Over the years, more and more organisations – especially civil society organisations – have observed this day by holding protests to highlight various social problems including police brutality, the high cost of living, corruption, and unemployment. Opposition parties also hold Saba Saba rallies at the Kamukunji grounds every year to commemorate the Second Liberation and challenge the government of the day regarding the governance and socio-economic problems besetting the nation.

Since the 7 July 1990 Saba Saba Rally, which birthed multipartyism and the 2010 Constitution, subsequent Saba Saba Day commemorations have not culminated in any significant changes. Part of the reason is the disintegration of the movement that initially comprised Civil Society Organizations (CSOs), the Church, politicians and lawyers. And even where CSOs and political parties appear together to commemorate Saba Saba Day, one cannot help but notice the divergent viewpoints advanced by both camps.

Whereas some CSOs took part in the demonstrations last July 7, the incongruities of the issues raised between them and the Azimio team stood out. Top on the agenda of the CSOs was the high cost of living, with issues touching on the bipartisan reconstitution of the IEBC and the audit of the 2022 elections conspicuously missing from their list of demands. Moreover, the Church – a key player in the original Saba Saba – avoided making known its support or opposition to the rally. With unharmonised agendas and the absence of other key players, 7 July 2023 would fail to leave an indelible mark in its wake.

Secondly, ever since that first rally on 7 July 1990, the face of the movement demanding change has remained a mosaic of politicians who have historically opposed the government. In effect, while the principal key figures in the first Liberation (Jomo Kenyatta, Oginga Odinga, and Paul Ngei) were different from those in the Second Liberation (such as Charles Rubia, Raila Odinga, and Kenneth Matiba), the leadership of the Second Liberation is still reflected in the Third Liberation. If the thesis that one movement succeeds another is accepted, then the dominance of Second Liberation leaders in the third struggle defeats the course that is being advanced.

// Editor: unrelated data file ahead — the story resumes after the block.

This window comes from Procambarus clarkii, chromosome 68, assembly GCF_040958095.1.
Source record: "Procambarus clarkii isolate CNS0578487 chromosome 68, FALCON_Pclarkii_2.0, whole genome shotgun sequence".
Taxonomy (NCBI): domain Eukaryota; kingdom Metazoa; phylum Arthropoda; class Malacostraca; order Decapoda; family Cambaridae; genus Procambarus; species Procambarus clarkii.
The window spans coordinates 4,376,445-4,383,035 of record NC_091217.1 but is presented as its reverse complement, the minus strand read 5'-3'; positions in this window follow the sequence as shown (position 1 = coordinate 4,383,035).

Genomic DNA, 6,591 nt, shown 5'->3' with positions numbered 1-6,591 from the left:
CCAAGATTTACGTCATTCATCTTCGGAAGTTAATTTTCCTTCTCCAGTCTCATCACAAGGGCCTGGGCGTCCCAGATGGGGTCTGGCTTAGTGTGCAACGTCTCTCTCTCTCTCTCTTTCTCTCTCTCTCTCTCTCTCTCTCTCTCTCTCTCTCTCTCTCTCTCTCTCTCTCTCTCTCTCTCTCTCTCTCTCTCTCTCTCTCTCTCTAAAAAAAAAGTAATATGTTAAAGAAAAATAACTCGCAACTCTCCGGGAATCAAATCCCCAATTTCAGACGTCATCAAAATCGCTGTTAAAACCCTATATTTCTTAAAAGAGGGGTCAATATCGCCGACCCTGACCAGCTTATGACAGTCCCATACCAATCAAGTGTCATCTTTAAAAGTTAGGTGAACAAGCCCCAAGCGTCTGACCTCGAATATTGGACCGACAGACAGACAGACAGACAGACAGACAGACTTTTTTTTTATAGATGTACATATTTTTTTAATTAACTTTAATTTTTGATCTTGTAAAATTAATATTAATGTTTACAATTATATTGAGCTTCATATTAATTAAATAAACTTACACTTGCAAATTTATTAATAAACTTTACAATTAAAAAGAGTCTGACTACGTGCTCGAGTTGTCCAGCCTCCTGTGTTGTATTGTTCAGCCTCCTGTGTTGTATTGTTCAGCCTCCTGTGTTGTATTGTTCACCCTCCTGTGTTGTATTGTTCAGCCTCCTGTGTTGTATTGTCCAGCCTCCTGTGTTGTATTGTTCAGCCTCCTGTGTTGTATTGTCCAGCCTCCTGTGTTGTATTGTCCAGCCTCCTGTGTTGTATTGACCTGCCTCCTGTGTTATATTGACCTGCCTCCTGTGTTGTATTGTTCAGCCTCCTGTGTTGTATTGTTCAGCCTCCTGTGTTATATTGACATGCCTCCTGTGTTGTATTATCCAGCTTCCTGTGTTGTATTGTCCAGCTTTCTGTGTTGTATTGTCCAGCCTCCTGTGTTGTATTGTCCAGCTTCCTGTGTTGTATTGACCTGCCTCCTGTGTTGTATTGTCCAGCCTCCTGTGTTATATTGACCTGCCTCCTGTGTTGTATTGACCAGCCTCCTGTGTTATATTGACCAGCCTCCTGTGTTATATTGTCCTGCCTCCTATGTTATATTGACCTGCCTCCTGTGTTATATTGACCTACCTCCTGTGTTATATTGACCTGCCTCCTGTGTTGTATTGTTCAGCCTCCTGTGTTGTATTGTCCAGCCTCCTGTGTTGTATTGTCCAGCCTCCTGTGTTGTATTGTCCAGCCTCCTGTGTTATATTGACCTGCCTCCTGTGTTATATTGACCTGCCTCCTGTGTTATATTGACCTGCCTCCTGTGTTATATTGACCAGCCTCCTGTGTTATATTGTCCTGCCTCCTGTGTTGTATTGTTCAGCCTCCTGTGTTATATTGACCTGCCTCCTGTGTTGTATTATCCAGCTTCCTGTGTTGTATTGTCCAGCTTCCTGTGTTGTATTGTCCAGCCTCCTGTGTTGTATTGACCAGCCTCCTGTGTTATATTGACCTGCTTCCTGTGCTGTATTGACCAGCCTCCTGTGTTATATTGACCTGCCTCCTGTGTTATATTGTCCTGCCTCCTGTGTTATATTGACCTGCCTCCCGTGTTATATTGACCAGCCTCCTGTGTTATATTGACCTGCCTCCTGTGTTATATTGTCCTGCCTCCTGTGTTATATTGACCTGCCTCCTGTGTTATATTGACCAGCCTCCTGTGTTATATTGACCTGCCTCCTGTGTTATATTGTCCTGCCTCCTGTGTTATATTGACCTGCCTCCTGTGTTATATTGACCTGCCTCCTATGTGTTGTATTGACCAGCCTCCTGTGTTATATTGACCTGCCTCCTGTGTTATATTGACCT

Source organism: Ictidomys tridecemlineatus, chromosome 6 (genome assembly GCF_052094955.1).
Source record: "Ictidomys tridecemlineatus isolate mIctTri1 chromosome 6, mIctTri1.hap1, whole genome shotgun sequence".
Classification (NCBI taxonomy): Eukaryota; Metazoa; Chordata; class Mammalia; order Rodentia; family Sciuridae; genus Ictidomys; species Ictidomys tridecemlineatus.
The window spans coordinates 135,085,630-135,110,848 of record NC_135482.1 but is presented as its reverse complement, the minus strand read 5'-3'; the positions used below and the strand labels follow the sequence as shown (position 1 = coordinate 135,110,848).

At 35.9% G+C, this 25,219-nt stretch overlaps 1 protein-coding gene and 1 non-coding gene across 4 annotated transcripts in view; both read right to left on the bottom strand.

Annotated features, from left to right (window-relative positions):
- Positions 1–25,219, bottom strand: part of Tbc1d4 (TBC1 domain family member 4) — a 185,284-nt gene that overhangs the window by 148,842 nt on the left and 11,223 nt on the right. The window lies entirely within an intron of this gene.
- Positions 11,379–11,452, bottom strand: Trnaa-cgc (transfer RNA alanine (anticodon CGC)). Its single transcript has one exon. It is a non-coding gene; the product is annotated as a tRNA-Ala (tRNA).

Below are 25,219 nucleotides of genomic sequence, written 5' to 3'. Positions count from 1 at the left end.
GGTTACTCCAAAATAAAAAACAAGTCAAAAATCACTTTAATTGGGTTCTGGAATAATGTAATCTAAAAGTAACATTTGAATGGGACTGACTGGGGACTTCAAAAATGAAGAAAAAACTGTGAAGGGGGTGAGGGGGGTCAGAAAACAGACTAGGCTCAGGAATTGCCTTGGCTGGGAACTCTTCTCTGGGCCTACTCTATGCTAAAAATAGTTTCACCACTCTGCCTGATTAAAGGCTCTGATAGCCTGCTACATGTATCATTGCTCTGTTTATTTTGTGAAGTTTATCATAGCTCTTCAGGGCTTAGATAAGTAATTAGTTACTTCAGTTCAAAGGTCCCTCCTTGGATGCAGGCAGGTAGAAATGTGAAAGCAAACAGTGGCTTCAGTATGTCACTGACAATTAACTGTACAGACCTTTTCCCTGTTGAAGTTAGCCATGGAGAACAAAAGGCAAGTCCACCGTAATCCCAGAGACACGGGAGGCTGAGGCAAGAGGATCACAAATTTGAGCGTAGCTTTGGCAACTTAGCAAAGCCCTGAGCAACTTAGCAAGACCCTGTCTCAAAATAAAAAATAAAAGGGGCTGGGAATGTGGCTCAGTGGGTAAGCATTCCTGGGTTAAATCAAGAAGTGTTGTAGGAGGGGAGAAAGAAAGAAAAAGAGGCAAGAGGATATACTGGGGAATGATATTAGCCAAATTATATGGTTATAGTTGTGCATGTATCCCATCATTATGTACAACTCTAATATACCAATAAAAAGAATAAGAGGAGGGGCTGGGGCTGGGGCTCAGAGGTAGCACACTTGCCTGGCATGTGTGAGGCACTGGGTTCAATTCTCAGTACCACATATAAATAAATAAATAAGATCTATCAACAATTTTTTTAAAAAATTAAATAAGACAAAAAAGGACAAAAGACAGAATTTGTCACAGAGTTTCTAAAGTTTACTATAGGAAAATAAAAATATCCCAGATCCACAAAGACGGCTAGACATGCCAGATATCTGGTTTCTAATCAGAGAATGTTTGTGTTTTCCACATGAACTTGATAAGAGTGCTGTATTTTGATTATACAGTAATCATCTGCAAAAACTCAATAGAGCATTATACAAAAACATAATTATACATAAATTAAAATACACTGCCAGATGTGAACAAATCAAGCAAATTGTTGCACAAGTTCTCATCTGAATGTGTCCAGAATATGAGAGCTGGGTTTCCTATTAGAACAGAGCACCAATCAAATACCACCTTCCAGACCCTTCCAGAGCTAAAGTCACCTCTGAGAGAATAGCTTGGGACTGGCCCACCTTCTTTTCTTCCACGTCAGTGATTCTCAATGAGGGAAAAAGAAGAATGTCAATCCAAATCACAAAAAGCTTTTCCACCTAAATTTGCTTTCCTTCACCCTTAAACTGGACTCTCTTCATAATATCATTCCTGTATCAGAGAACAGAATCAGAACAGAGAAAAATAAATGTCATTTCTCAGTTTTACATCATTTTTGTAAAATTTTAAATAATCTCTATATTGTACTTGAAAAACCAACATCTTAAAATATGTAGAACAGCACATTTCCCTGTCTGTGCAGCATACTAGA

Thirdly, lack of acknowledgement of July 7 by the government as a nationally recognised day to celebrate the heroes and heroines of the Second Liberation renders the holding of a peaceful and meaningful ‘Kamukunji’ difficult. July 7 then appears to be no more than a day for protests and government criticism, and with the gatherings termed illegal more often than not, protesters end up battling with police officers, leading to death and destruction of property.

Moreover, the impression that the country is stuck in an endless cycle of history repeating itself discourages adherence to the movement. While the first liberation movement led to independence, the very issues that led to the struggle for freedom – such as land issues, discrimination, and tribalism – have continued to dominate subsequent Saba Saba rallies; the Second Liberation brought to the fore the issues of human rights abuses, corruption, and inequitable resource distribution that have been the hallmark of successive governments.

Persistent calls for political reforms continue to cast a shadow over the Third Liberation movement, whose focus should instead be on issues of economic growth and development. While the controversial Finance Bill 2023 is the elephant in the room, it has not received serious attention as have the calls challenging the legality of the president’s election to office. The opposition held protests in March and April demanding that the electoral body ‘open the servers’ and calling for a bipartisan reconstitution of the IEBC and an audit of the last general election.

Persistent calls for political reforms continue to cast a shadow over the Third Liberation movement, whose focus should instead be on issues of economic growth and development.

As a result, the struggle for the Third Liberation, symbolised by the 2023 Saba Saba rally, has been criticised for lacking sincerity and clarity regarding its main agenda.

Even while it has entered the annals of Kenya’s history, the meaning and importance of Saba Saba will continue to remain divorced from the Third Liberation. The relevance of the movement, therefore, is closely linked to the participation of the people, the CSOs and the Church, and not just the political class.